Japan invents a salt-flavored fork!
Are you one of those people who needs to cover absolutely every last bit of his food in salt? Do you find yourself in a bit of a panic if you can’t spot the salt pot? Japan has come up with the answer so everyone wins – a salt-flavored fork!
Japan is probably the world’s leading innovator when it comes to all kinds of technology, but this time, it’s invented something that is designed solely for your taste buds.
Great news for health-conscious salt lovers. They can celebrate the fact that Japanese scientists have created a guilt-free way of enjoying the naughty but nice mineral – by inventing an electric salt-flavored fork.
The ground-breaking prototype gives you a salty taste in your mouth with the simple press of a button, due to the release of an electrical current, which stimulates your tongue.
The battery-operated fork is capable of creating sour and metallic as well as salty tastes. But the salty taste is likely to be the most popular.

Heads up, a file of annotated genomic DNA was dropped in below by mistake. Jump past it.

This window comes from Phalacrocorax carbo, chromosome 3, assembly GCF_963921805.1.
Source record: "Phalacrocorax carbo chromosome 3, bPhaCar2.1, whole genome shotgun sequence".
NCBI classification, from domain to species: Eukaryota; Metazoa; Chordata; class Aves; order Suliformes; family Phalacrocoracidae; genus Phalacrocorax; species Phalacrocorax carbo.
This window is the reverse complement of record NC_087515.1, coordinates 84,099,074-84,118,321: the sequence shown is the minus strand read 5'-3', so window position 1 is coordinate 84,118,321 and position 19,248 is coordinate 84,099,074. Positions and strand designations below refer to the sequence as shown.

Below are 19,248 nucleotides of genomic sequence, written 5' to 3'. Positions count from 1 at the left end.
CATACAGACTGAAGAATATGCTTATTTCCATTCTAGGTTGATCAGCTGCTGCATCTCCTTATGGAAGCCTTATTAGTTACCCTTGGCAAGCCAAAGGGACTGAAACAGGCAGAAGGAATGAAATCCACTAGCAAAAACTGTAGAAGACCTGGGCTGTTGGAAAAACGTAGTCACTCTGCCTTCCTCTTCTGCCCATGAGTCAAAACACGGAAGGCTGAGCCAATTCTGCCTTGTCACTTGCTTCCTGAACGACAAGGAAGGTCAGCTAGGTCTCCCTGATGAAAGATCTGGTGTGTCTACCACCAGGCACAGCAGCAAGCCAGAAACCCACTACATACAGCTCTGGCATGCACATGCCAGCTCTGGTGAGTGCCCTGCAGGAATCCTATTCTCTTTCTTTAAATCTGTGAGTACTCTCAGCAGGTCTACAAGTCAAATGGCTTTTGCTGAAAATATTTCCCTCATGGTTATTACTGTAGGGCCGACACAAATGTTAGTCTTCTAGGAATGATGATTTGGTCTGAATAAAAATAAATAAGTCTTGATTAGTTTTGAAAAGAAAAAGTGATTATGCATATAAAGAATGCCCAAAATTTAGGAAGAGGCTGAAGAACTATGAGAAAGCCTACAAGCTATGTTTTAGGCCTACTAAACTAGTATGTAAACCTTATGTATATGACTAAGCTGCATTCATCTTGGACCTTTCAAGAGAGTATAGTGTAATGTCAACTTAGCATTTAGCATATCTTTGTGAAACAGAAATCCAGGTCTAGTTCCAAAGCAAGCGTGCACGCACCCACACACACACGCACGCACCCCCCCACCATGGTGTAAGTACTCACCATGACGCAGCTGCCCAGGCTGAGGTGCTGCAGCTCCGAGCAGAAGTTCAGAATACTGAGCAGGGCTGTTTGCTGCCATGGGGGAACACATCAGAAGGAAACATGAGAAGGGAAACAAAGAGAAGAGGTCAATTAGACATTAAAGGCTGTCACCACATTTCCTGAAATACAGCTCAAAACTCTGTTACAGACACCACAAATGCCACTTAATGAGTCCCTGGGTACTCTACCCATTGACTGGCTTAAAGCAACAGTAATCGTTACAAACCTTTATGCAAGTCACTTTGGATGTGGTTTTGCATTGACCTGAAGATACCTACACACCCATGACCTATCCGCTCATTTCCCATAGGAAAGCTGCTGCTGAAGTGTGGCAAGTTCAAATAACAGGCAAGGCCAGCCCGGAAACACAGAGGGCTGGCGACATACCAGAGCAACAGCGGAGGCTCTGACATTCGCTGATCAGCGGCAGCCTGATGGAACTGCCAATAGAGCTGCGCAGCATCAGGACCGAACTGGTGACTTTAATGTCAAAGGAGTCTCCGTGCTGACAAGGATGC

The fork was invented by Hiromi Nakamura at the Rekimoto Lab, Interfaculty Initiative in Information Studies at the University of Tokyo.
The innovative flavorful fork, which costs only £12 (Y2,000) to make, is based on the fact that a human tongue feels salty or sour when electricity is applied to it, according to Nikkei Technology. Imagine that. The taste without the risk of extra health concerns. The technology was made specifically for those who are required for medical reasons to limit or eliminate salt from their diet, such as those suffering from hypertension.
How to use the salt-tasting fork?
Simply use when you eat your normal meal! The prototype was reportedly designed for an initiative called ‘No Salt Restaurant,’ which aims to hold events serving salt-free full course meals.
The nifty little fork, which can run for an impressive six hours without charging, has three levels of electrical current, with different degrees of saltiness or sourness, apparently depending on the eater’s age and normal dietary habits. And of course, depending on the user’s love of salt.